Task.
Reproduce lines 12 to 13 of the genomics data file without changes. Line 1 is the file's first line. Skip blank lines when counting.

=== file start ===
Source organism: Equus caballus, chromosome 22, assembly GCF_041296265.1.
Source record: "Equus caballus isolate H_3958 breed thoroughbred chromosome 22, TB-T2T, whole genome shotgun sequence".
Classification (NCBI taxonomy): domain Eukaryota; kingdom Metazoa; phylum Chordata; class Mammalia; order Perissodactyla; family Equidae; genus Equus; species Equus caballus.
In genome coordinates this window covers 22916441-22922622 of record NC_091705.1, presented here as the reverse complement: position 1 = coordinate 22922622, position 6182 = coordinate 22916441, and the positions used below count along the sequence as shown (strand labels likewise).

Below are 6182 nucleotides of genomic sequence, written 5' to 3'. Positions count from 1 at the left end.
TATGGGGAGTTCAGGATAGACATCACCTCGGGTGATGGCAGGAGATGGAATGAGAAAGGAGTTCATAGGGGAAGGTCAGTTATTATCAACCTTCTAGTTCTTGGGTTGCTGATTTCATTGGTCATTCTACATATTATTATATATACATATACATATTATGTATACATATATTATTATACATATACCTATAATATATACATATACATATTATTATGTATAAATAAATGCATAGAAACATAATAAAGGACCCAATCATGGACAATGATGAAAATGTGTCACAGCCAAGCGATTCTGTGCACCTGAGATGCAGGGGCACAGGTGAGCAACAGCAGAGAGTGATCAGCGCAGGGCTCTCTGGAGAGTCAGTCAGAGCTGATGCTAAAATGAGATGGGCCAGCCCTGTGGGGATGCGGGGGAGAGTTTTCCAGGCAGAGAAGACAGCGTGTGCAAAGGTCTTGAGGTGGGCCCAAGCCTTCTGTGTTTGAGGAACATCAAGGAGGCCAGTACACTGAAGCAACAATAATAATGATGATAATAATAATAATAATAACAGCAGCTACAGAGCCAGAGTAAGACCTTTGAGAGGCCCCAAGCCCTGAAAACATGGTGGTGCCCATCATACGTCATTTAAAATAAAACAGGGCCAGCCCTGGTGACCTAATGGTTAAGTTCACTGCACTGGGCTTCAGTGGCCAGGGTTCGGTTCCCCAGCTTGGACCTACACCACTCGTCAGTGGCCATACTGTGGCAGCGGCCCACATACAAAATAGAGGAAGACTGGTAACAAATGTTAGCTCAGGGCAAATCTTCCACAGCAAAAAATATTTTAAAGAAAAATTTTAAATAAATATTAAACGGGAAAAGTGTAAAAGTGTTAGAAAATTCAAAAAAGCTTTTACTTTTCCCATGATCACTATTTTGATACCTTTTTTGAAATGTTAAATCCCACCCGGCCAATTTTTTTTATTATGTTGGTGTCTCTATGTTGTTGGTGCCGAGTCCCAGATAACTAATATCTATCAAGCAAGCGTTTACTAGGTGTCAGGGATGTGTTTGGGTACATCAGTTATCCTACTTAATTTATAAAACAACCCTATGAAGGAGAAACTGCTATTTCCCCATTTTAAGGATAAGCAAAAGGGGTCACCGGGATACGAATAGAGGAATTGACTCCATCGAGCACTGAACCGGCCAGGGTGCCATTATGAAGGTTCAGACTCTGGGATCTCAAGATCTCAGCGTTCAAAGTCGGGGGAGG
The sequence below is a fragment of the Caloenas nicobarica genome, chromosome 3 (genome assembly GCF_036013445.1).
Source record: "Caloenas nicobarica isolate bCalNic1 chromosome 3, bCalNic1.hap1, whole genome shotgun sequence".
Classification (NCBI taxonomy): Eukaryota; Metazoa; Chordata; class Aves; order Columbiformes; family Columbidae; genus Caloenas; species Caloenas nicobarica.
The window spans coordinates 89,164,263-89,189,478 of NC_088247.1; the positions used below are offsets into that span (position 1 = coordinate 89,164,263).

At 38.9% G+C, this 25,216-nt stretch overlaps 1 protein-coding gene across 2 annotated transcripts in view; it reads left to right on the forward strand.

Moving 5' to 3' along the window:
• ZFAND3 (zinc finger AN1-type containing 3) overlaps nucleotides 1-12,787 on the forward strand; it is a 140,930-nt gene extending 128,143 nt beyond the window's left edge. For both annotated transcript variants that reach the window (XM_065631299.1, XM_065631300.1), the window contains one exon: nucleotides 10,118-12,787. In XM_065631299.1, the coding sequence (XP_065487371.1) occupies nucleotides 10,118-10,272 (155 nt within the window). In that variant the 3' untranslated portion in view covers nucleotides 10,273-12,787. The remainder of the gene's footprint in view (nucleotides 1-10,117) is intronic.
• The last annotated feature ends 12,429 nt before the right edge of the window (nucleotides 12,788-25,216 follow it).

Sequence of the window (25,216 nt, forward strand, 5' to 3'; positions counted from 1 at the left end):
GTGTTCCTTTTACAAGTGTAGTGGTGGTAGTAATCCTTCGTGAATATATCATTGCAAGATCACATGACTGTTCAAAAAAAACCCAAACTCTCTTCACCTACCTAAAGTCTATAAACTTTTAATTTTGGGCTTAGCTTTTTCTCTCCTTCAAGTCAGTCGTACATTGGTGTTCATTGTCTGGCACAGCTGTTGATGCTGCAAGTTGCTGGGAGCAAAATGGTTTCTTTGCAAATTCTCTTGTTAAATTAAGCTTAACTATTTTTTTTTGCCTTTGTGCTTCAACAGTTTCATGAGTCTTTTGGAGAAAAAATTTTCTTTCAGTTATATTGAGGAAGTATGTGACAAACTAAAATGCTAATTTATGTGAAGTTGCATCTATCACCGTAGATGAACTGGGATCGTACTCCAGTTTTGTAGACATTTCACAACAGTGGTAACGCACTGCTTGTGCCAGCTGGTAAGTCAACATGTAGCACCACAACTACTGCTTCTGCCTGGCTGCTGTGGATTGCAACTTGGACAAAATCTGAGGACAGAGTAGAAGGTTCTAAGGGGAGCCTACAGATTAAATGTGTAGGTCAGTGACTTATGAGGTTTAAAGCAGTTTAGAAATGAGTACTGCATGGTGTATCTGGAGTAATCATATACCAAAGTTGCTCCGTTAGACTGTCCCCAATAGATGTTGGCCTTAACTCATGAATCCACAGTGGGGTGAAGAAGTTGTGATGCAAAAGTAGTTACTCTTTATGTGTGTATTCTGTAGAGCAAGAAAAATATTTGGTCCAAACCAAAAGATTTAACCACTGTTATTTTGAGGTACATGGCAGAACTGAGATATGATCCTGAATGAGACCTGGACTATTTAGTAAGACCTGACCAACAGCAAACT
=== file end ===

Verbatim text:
Moving 5' to 3' along the window:
• ZFAND3 (zinc finger AN1-type containing 3) overlaps nucleotides 1-12,787 on the forward strand; it is a 140,930-nt gene extending 128,143 nt beyond the window's left edge. For both annotated transcript variants that reach the window (XM_065631299.1, XM_065631300.1), the window contains one exon: nucleotides 10,118-12,787. In XM_065631299.1, the coding sequence (XP_065487371.1) occupies nucleotides 10,118-10,272 (155 nt within the window). In that variant the 3' untranslated portion in view covers nucleotides 10,273-12,787. The remainder of the gene's footprint in view (nucleotides 1-10,117) is intronic.